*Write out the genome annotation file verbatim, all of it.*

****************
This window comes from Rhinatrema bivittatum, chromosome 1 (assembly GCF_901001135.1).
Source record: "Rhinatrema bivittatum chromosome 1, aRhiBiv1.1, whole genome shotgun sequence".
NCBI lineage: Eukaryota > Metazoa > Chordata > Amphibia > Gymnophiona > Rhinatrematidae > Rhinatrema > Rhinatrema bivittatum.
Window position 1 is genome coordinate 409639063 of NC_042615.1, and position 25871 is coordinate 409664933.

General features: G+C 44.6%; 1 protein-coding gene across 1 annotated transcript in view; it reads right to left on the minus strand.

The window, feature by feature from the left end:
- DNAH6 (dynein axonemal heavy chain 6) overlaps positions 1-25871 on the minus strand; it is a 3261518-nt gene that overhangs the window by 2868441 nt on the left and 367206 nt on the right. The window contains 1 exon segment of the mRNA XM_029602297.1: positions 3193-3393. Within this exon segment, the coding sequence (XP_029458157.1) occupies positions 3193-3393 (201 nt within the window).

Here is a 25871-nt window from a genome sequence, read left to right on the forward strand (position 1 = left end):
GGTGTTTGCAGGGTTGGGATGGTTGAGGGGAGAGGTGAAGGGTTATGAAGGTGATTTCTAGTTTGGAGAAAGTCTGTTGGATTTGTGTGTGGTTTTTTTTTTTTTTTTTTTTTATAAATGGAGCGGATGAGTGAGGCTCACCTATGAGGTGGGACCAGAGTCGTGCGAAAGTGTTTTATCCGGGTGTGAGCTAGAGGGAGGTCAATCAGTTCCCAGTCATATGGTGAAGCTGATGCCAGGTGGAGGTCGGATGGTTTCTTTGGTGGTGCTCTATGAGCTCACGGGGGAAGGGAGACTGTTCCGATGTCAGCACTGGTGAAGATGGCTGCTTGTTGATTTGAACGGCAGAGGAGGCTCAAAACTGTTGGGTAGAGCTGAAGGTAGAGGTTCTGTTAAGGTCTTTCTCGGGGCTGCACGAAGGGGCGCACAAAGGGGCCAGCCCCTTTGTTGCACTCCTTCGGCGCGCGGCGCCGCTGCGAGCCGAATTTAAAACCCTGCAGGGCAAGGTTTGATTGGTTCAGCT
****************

This window comes from Rhinatrema bivittatum, chromosome 1 (assembly GCF_901001135.1).
Source record: "Rhinatrema bivittatum chromosome 1, aRhiBiv1.1, whole genome shotgun sequence".
NCBI lineage: Eukaryota > Metazoa > Chordata > Amphibia > Gymnophiona > Rhinatrematidae > Rhinatrema > Rhinatrema bivittatum.
Window position 1 is genome coordinate 409639063 of NC_042615.1, and position 25871 is coordinate 409664933.

General features: G+C 44.6%; 1 protein-coding gene across 1 annotated transcript in view; it reads right to left on the minus strand.

The window, feature by feature from the left end:
- DNAH6 (dynein axonemal heavy chain 6) overlaps positions 1-25871 on the minus strand; it is a 3261518-nt gene that overhangs the window by 2868441 nt on the left and 367206 nt on the right. The window contains 1 exon segment of the mRNA XM_029602297.1: positions 3193-3393. Within this exon segment, the coding sequence (XP_029458157.1) occupies positions 3193-3393 (201 nt within the window).

Here is a 25871-nt window from a genome sequence, read left to right on the forward strand (position 1 = left end):
GGTGTTTGCAGGGTTGGGATGGTTGAGGGGAGAGGTGAAGGGTTATGAAGGTGATTTCTAGTTTGGAGAAAGTCTGTTGGATTTGTGTGTGGTTTTTTTTTTTTTTTTTTTTTATAAATGGAGCGGATGAGTGAGGCTCACCTATGAGGTGGGACCAGAGTCGTGCGAAAGTGTTTTATCCGGGTGTGAGCTAGAGGGAGGTCAATCAGTTCCCAGTCATATGGTGAAGCTGATGCCAGGTGGAGGTCGGATGGTTTCTTTGGTGGTGCTCTATGAGCTCACGGGGGAAGGGAGACTGTTCCGATGTCAGCACTGGTGAAGATGGCTGCTTGTTGATTTGAACGGCAGAGGAGGCTCAAAACTGTTGGGTAGAGCTGAAGGTAGAGGTTCTGTTAAGGTCTTTCTCGGGGCTGCACGAAGGGGCGCACAAAGGGGCCAGCCCCTTTGTTGCACTCCTTCGGCGCGCGGCGCCGCTGCGAGCCGAATTTAAAACCCTGCAGGGCAAGGTTTGATTGGTTCAGCT